Dennis Okerstrom of Independence is a professor of English at Park University in Parkville. Okerstrom, whose doctorate is in history and English, is a licensed pilot. His book “Project 9: Birth of the Air Commandos in World War II” is about a secret team that was a forerunner to modern special forces units. Okerstrom will speak at the Kansas City Public Library’s Plaza Branch at 6:30 p.m. June 9 with Dick Cole, 98, one of the original commandos who participated in the first raid on Burma. This conversation took place in Okerstrom’s office at Park University.
Who started Project 9?
A British general named Orde Wingate. Wingate was kind of an outlier. A lot of his fellow officers hated him, and enlisted men loved him. He preferred to organize guerrilla raids and do things in a vastly different way, and they worked. So the higher-ups in government loved him and were always decorating him with medals.
Burma (now Myanmar) was the forgotten theater in World War II. The Japanese took Rangoon (capital of Burma at the time) early in 1942. Churchill asked Wingate to design a plan for a raid into Burma using the Army Air Forces, and that became Project 9.
If you were a military general, and you made a list of places you would choose to fight a war, Burma would be very last on the list.
The terrain is awful. The whole country is full of triple-canopy jungle and deep gorges, and there are four rivers that flood continually. But Wingate thought if he could invade Burma with ordinary Tommies (British soldiers), he could train them what to do. The problem was keeping the troops supplied and getting the wounded and the dead out.
The idea was, they were going to take Wingate’s men and put them in huge gliders on the back of C-47 transport aircraft. They flew into remote jungle clearings late at night and landed with no lights.
How did that work out?
They ended up wrecking most of the gliders, but most of the men survived the landings. Ultimately they were able to get close to 10,000 men in. Then they would snatch gliders back out at night, using a long rope and two poles with flashlights at the top. An airplane with a specially designed hook would fly down, snag it and pull it up with full power.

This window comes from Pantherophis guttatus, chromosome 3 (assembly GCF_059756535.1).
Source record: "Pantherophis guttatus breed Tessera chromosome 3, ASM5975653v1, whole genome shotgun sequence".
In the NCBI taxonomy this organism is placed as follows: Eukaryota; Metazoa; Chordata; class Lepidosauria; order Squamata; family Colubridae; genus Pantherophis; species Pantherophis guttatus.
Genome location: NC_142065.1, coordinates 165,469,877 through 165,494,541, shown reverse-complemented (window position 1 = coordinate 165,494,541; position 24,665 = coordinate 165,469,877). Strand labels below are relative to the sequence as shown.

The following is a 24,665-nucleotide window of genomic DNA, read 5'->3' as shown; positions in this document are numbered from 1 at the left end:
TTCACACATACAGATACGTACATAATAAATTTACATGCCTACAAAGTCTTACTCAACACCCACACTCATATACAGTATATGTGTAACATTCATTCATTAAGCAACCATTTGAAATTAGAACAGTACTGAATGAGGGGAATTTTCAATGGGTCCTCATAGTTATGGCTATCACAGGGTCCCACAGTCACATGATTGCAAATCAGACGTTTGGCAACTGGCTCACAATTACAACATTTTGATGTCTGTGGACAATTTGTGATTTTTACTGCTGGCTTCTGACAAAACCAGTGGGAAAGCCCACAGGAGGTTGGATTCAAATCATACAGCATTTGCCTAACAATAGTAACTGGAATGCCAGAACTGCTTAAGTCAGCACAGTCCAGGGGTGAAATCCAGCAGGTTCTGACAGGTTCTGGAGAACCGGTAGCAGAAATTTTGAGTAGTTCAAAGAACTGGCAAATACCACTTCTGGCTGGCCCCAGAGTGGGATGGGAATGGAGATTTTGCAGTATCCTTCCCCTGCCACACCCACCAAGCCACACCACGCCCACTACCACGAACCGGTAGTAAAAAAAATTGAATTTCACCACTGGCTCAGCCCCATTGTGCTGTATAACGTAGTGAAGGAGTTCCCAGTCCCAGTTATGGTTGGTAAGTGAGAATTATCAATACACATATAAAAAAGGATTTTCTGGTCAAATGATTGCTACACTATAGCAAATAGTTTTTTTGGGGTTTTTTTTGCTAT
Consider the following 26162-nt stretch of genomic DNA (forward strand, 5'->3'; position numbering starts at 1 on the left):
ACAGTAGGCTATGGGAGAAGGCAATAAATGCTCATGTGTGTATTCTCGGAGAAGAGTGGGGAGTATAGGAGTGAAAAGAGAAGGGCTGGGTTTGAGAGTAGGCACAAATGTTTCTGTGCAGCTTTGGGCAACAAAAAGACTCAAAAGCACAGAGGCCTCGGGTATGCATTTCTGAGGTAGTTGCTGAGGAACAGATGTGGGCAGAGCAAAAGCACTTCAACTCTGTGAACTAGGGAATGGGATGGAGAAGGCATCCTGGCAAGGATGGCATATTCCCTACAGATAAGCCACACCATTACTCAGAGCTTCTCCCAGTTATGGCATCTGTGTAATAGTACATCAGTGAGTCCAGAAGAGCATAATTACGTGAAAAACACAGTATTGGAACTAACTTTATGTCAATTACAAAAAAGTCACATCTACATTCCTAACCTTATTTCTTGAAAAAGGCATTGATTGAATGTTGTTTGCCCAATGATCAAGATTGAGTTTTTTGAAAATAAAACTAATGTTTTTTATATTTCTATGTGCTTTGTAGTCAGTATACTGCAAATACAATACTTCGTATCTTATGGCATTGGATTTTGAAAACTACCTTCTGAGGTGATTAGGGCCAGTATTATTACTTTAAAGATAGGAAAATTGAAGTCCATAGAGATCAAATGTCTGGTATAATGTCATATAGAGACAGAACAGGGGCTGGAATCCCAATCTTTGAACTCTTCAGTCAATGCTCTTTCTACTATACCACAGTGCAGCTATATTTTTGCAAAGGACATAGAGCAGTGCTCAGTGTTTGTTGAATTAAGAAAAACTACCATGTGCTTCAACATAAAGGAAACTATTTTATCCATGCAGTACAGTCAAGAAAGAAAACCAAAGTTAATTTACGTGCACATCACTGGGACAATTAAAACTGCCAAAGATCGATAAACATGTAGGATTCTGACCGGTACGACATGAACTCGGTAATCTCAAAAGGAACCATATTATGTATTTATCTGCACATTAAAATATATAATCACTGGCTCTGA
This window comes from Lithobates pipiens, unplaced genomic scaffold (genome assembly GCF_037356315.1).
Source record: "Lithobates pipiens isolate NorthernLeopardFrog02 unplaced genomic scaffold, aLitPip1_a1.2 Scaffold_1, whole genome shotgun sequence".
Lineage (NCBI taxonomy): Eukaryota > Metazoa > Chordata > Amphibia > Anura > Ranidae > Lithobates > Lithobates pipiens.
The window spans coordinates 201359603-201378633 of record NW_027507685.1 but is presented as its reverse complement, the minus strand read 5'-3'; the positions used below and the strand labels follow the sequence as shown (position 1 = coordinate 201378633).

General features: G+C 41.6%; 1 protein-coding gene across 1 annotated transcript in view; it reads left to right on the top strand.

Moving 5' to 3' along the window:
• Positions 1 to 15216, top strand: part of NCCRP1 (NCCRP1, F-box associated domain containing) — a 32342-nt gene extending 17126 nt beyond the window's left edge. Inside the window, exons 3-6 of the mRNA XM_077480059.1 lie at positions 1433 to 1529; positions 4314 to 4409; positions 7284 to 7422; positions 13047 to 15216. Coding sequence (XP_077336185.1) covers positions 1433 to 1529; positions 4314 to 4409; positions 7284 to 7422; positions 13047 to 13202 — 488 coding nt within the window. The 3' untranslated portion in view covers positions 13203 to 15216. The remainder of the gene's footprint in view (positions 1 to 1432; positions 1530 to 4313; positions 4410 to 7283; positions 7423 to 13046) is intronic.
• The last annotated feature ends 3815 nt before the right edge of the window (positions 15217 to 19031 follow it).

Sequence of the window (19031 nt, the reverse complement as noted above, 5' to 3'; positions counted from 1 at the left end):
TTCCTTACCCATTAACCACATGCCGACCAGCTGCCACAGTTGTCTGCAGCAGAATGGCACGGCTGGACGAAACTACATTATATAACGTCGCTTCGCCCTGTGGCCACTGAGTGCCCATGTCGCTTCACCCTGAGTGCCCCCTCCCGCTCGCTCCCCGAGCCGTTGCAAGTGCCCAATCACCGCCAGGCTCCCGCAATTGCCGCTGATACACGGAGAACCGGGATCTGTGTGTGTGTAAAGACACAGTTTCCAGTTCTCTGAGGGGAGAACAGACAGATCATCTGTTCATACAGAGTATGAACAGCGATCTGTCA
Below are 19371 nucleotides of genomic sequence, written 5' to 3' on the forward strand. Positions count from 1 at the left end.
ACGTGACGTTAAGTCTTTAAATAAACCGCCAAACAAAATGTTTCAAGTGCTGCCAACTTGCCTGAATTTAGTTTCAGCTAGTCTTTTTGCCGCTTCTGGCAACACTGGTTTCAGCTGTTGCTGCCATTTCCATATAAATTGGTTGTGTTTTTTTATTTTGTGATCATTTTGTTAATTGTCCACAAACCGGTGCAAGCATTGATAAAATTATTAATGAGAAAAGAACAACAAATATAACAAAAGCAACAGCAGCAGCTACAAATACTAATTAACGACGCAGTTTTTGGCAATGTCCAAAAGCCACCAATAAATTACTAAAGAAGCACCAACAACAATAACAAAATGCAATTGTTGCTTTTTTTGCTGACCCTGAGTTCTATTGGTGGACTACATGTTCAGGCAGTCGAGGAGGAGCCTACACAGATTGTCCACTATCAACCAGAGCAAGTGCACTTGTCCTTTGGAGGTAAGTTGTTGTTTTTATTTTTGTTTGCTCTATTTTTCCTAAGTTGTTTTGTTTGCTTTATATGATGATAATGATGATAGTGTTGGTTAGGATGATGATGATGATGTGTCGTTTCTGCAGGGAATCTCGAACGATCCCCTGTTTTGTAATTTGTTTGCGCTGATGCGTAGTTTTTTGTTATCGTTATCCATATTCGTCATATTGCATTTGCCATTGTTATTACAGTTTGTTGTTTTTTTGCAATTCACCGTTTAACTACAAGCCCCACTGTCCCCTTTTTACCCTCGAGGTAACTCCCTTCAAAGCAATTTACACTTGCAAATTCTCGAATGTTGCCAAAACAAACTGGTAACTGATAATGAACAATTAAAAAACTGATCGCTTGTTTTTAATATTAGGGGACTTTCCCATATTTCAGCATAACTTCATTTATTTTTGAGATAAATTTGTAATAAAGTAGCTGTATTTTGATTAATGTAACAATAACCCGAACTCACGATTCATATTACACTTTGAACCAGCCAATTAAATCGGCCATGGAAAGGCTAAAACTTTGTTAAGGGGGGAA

How were the men chosen for the Air Commandos?
It was less about exceptional strength or conditioning and more about being able to do multiple jobs. If you could play the piano or use a typewriter or fix cars, you were likely to get picked.
Of the 523 original members of the Air Commandos, 300 were pilots. That’s an incredibly high ratio. Today in a squadron, you’d have, say, 1,200 people and 25 pilots.
One of the pilots was Jackie Coogan, a child movie star who was in “The Kid” with Charlie Chaplin and later played Uncle Fester on “The Addams Family.” Another pilot was Buddy Lewis, an all-star third baseman for the Washington Senators.
Another one was Dick Cole, who is coming to Kansas City to talk with me at the library event.
Where is Dick Cole from?
Originally Dayton, Ohio, the birthplace of aviation, where the Wright brothers were from. He became a pilot and flew as Jimmy Doolittle’s co-pilot in the Raid on Tokyo in 1942. Then he stayed behind and became one of the Hump pilots who flew supplies over the Himalayas into China. That was more dangerous statistically than flying bomber raids over Berlin — about 600 aircraft and crews were lost. Cole survived and was selected for the Air Commandos.
Today he’s 98 and sharp as a tack. He lives in the Texas Hill Country in a town called Comfort. He is the most unassuming guy you’ll ever meet. He is of that generation that says, “I’m no hero, I was doing my job,” and never talks about what he did.
I’m working on an autobiography of him. He kept telling me no at first, because he is so modest, but I convinced him if he would let me write his story, it would be a tribute to the kids he served with who never came home and whose story has never been told because the mission was secret.